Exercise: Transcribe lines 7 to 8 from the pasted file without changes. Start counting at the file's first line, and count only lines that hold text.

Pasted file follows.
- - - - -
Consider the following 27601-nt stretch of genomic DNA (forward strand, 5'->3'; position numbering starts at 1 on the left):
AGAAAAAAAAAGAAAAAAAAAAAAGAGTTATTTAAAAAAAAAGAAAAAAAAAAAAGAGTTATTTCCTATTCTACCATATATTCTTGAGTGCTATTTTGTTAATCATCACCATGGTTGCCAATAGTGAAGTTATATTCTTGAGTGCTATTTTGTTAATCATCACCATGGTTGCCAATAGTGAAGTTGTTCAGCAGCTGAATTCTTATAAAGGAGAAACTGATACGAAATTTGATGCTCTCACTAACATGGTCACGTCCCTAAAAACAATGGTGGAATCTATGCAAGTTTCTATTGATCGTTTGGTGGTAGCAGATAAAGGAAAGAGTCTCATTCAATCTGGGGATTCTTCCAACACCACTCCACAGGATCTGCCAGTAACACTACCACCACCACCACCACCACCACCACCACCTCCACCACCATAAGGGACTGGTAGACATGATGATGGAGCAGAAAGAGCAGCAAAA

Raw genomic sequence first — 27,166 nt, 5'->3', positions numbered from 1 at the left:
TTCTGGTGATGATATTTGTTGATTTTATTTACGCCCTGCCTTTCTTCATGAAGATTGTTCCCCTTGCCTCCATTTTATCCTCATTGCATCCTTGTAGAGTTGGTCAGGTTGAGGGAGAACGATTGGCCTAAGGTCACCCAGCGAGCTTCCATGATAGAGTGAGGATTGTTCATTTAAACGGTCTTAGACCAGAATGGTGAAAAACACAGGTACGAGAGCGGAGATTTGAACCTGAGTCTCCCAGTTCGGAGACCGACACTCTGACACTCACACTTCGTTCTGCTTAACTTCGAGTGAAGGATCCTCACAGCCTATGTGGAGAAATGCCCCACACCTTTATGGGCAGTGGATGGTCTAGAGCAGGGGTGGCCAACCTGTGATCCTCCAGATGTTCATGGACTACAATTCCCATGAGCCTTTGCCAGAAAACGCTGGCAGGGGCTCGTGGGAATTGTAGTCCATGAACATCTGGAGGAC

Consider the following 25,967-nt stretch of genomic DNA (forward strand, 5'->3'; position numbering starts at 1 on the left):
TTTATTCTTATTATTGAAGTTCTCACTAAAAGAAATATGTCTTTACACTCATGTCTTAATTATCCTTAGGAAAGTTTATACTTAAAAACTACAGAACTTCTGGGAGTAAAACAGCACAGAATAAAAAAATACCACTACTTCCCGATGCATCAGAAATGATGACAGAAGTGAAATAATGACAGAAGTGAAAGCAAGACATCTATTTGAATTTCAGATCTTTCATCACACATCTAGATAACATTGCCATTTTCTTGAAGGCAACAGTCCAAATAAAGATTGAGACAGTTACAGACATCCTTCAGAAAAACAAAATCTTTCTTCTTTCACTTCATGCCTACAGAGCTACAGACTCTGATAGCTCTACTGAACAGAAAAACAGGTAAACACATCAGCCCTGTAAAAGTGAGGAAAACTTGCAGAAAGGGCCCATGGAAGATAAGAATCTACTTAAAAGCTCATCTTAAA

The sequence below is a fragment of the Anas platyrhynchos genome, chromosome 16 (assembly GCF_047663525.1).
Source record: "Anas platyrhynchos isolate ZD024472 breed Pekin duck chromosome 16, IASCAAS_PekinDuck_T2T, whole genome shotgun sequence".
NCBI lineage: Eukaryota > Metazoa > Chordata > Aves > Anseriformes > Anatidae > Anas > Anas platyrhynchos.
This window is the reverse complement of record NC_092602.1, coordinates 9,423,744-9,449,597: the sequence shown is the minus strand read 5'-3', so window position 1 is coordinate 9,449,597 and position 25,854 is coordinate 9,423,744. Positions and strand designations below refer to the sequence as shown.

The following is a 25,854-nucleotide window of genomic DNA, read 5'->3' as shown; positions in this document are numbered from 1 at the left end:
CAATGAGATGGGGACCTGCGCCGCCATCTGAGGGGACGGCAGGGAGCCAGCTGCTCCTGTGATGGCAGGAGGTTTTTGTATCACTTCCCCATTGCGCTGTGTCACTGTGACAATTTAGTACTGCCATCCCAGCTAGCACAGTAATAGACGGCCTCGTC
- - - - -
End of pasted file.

The sequence below is a fragment of the Anas platyrhynchos genome, chromosome 16 (assembly GCF_047663525.1).
Source record: "Anas platyrhynchos isolate ZD024472 breed Pekin duck chromosome 16, IASCAAS_PekinDuck_T2T, whole genome shotgun sequence".